What will happen when there are only jobs for a very few?  There must be a new foundation for the economy if there are too few new jobs for humans.  There will be no choice but to redistribute part of the profits from owners of machines to others so they can pay for the machines’ products and services.  There would otherwise be no profits.

Inevitable as it may be in the longer term, redistribution like that would, with good reason, be feared by the wealthy.  It could go too far.  The interim step, if the system dominated by “too big to fail” financial enterprises continues to collapse, will likely be a repeat of the Great Depression work programs.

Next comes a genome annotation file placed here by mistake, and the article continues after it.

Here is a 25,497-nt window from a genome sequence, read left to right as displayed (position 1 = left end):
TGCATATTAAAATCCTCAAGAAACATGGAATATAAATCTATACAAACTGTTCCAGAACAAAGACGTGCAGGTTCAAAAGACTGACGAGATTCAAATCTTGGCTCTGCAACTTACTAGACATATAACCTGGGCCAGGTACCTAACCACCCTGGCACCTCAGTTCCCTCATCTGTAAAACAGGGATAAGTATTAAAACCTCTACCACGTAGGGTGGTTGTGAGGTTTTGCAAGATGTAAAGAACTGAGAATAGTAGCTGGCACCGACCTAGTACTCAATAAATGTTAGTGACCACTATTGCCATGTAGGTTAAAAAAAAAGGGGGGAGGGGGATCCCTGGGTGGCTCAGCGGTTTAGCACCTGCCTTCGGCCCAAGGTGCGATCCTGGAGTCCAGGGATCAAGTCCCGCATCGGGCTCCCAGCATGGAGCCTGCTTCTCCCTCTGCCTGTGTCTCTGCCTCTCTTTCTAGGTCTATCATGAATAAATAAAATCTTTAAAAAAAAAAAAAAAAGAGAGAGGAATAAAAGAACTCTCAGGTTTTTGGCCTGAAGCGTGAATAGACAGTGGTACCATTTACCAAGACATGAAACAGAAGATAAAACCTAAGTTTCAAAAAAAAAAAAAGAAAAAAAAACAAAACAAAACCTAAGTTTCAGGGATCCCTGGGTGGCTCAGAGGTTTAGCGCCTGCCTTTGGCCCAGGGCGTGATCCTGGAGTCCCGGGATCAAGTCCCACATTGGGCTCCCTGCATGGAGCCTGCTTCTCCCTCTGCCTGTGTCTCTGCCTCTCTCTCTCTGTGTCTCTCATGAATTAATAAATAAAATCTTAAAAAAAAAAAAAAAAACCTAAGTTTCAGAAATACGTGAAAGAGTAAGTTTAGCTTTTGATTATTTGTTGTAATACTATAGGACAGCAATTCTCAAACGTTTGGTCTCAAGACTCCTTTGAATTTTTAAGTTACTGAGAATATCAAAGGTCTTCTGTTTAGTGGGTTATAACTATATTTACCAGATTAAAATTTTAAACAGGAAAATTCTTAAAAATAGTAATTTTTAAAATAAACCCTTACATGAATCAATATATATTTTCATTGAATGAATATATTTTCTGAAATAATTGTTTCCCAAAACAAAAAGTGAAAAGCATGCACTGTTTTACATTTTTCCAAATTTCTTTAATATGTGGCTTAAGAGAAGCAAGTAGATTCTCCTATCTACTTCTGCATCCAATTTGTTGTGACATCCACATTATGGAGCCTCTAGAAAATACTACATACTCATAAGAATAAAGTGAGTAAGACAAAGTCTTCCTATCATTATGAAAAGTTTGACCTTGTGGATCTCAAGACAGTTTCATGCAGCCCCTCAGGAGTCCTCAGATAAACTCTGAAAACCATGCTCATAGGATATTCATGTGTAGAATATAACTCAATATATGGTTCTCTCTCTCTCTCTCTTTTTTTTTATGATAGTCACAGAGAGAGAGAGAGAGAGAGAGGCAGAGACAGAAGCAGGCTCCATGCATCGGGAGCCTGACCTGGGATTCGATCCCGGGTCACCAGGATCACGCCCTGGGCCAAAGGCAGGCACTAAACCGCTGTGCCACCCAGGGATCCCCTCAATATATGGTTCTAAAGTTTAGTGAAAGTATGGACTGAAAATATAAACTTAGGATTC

We may at long last restore our transportation and other infrastructure on the way to an economic future whose structure we cannot yet discern.

The Pathetic Fallacy – Corporations

The term “pathetic fallacy” comes from Ruskin’s 19th century campaign against false emotion in poetry.   Pathetic then meant emotional, fallacy falseness.

A pathetic fallacy is based on personifying what is not a person.  If we say clouds are sullen or leaves dance, we mask their reality with an idea.  We do not see them as they are and we respond in ways that do not result from their reality.  Pathetic fallacies trigger false emotions from false perceptions.

We make this mistake today when we think of corporations as people.  We admire Apple, vilify Monsanto, and so on.

We also think of nations as if they have an existence separate from their people.  And politicians speak of Islam as if it was an entity.  I will explore those pathetic fallacies in future posts.

This post is about corporations viewed as people, a delusion that got a powerful boost in 2010 from the US Supreme Court.